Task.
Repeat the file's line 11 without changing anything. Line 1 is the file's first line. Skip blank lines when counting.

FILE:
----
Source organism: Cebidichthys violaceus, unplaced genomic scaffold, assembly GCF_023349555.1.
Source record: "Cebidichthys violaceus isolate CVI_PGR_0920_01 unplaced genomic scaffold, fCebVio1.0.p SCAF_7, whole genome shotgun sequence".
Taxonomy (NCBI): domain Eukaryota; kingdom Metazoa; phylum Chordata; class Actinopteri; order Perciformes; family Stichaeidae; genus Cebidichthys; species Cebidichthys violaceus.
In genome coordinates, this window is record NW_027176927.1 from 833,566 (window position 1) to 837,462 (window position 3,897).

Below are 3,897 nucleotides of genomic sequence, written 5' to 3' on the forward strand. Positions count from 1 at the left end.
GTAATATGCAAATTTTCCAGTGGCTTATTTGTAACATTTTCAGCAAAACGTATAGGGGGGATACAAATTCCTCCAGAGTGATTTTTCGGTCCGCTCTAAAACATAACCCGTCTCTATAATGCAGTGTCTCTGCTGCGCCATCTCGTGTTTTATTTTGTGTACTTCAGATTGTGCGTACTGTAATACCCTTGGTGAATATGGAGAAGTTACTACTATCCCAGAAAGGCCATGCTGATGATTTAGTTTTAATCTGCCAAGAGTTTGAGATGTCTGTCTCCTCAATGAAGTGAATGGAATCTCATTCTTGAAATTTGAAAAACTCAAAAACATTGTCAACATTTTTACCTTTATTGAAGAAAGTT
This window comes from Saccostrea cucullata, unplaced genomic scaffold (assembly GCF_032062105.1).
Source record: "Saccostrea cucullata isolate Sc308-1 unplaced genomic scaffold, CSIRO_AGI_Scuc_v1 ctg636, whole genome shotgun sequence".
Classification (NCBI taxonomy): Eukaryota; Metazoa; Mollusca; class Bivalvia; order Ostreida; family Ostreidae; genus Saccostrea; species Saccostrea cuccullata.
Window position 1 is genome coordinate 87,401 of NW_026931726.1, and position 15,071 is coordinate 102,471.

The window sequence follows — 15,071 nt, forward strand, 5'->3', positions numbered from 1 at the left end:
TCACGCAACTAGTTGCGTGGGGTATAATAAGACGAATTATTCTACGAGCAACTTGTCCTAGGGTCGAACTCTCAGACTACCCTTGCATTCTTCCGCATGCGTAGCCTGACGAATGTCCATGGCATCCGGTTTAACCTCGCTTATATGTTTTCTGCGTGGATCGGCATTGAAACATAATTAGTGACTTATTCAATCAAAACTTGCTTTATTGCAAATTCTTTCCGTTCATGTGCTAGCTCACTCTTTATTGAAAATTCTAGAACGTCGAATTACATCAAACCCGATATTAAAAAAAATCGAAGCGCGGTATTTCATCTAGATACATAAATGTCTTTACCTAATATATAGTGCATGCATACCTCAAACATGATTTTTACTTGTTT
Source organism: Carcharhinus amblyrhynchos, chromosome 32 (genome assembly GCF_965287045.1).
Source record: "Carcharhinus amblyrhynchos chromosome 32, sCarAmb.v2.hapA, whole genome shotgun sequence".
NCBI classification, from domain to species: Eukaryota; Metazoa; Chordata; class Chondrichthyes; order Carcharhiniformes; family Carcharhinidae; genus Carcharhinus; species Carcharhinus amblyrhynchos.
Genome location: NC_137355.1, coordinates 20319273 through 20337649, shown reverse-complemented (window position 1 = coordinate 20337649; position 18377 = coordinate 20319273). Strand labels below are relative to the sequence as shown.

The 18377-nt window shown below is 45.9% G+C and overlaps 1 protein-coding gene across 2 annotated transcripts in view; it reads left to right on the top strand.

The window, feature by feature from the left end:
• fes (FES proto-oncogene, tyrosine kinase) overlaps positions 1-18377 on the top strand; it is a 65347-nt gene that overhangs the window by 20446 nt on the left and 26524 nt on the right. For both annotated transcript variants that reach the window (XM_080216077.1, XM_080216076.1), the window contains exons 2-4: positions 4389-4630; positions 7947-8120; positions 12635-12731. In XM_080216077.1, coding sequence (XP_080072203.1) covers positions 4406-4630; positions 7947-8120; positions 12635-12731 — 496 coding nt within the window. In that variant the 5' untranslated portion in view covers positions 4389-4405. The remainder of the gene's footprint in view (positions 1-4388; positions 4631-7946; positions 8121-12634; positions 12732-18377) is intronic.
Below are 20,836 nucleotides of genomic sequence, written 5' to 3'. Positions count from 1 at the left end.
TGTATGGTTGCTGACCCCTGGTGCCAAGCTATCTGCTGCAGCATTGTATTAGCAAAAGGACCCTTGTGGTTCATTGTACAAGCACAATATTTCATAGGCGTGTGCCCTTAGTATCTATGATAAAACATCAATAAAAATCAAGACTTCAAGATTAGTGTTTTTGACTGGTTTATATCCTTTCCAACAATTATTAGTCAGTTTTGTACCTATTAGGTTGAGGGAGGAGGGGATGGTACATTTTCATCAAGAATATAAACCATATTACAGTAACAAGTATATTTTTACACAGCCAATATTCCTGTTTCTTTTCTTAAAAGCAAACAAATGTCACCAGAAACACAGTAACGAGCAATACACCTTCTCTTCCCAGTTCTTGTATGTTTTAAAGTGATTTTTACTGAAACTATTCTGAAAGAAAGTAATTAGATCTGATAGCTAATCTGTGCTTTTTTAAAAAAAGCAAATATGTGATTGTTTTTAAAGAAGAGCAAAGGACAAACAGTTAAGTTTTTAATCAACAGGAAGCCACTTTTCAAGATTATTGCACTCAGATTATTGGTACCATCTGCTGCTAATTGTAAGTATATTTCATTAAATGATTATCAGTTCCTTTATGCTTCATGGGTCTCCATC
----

The window sequence follows — 15,071 nt, forward strand, 5'->3', positions numbered from 1 at the left end: